My Faults My Own

Any human’s death diminishes me,

because I am involved in humankind.

IN  WHICH Ross Rheingans-Yoo—a sometime economist, artist, trader, expat, poet, EA, and programmer—writes on things of int­erest.

Reading Feed (last update: July 5)

A collection of things that I was glad I read. Views expressed by linked authors are chosen because I think they’re interesting, not because I think they’re correct, unless indicated otherwise.


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Blog: Don't Worry About the Vase | Spoiler-Free Review: Witcher 3: Wild Hunt (plus a Spoilerific section)

Blog: Popehat | The Fourth of July [rerun]

Blog: Tyler Cowen @ Bloomberg View | The NBA’s Reopening Is a Warning Sign for the U.S. Economy — "If so many NBA players are pondering non-participation, how keen do you think those workers — none of whom are millionaire professional athletes — are about returning to the office?"

Comic: SMBC | Saturday Morning Breakfast Cereal - Holism


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Blog: Market Design | Job market technology is diffusing slowly through the armed forces

Blog: Marginal Revolution | Tales from Trinidad barter

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What is there to say?

My grandfather was a career scientist at Oak Ridge National Labs for 36 years. He was an international traveler and an international collaborator, advancing human knowledge of materials science as best he knew how -- by sharing what he knew with fellow seekers of truth, regardless of nationality. As a young man, he left a country rent by war to seek an education -- and a home -- and a future in the United States. Here he raised three sons, international travelers and collaborators themselves -- a businessman, a public servant, and a professor of Law.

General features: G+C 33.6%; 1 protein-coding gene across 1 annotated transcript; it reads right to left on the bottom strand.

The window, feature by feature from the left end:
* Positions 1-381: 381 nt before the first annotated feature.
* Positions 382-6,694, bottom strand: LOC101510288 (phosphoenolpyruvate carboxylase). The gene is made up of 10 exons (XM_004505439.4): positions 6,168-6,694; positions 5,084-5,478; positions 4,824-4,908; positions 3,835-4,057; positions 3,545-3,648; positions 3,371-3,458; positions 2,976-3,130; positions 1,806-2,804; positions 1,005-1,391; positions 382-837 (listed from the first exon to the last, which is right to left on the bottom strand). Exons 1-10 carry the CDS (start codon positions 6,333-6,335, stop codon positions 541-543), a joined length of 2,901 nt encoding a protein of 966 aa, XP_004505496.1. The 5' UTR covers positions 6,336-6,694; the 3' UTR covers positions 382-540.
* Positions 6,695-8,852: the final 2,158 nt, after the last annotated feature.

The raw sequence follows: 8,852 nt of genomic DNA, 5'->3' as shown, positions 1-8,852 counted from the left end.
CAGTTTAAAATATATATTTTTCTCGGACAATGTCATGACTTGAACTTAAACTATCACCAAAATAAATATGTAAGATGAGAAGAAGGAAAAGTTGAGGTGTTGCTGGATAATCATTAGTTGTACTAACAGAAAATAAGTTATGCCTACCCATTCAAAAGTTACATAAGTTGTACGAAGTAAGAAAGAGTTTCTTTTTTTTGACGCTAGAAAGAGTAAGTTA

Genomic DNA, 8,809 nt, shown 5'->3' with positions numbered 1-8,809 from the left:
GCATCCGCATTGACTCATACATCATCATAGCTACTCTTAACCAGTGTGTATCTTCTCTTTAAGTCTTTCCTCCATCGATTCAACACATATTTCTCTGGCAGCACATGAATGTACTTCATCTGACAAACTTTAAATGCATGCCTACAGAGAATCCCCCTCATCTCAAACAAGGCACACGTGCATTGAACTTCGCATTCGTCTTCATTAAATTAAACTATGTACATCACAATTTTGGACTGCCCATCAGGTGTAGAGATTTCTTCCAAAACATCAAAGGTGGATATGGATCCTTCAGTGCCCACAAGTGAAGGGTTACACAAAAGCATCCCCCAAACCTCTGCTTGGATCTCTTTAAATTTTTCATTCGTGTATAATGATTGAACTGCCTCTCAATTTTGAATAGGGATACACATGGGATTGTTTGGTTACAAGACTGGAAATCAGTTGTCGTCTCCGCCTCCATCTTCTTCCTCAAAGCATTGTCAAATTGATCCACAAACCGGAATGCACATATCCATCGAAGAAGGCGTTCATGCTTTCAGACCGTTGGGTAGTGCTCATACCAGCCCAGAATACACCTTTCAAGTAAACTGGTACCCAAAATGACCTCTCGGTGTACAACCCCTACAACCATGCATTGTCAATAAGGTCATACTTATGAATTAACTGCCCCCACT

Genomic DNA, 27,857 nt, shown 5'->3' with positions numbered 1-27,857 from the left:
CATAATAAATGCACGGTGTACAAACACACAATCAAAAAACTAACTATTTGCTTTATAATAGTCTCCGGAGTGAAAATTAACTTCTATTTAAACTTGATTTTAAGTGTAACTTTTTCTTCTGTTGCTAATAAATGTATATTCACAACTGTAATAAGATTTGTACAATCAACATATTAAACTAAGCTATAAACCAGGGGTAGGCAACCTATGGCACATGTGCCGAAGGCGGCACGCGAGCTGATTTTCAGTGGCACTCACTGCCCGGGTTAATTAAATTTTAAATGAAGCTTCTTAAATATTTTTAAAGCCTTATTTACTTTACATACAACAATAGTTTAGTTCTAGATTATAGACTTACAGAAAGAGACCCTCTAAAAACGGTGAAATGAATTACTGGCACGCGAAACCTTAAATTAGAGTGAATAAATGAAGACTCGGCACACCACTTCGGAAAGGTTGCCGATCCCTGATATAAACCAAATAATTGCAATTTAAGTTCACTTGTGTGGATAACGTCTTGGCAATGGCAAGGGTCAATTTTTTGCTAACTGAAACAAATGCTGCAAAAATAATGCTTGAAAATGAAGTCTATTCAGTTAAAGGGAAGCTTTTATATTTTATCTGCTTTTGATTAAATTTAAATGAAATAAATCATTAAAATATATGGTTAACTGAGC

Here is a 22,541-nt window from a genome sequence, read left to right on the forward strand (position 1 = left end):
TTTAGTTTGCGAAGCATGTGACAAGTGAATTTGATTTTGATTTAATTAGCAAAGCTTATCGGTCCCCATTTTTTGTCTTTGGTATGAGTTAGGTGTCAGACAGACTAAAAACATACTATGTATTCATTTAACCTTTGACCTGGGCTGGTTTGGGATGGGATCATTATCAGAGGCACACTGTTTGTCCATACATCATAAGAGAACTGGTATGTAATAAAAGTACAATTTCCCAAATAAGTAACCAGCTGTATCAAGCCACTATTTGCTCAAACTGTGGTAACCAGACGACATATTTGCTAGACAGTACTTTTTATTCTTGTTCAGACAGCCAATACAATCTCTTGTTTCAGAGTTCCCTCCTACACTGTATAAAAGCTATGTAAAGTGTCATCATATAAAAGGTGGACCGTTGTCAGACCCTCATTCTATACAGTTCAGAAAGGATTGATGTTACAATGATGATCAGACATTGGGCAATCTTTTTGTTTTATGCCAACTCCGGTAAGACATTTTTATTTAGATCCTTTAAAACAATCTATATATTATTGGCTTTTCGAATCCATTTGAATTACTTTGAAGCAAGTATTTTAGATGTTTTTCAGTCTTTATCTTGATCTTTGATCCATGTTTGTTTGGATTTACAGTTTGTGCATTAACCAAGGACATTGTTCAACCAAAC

I can't count the friends I have with friends and colleagues, seeking an education -- seeking a future -- seeking to advance the knowledge of all mankind -- who have had my nation slam our door in their faces this weekend. I feel sick for what my nation has done in my name, though Scott Aaronson expresses it far better than I can:

To the Trump regime, I make one request: if you

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Re-Thinking Prejudices

I've decided that this post is retroactively part 1 of ? of a recurring series on approaching debates with a mind toward actually changing minds and the world.

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There's a statue visible from the window of my office, a poem inscribed near its base:

Not like the brazen giant of Greek fame,
With conquering limbs astride from land to land;
Here at our sea-washed, sunset gates shall stand
A mighty woman with a torch, whose flame
Is the imprisoned lightning, and her name
Mother of Exiles. From her beacon-hand
Glows world-wide welcome; her mild eyes command
The air-bridged harbor that twin cities frame.
“Keep, ancient lands, your storied pomp!” cries she
With silent lips. “Give me your tired, your poor,
Your huddled masses yearning to breathe free,
The wretched refuse of your teeming shore.
Send these, the homeless, tempest-tost to me,
I lift my lamp beside the golden door!”

Okay, it's a kind of famous statue. One of these days, I'll get over my I'm-not-a-tourist pride and

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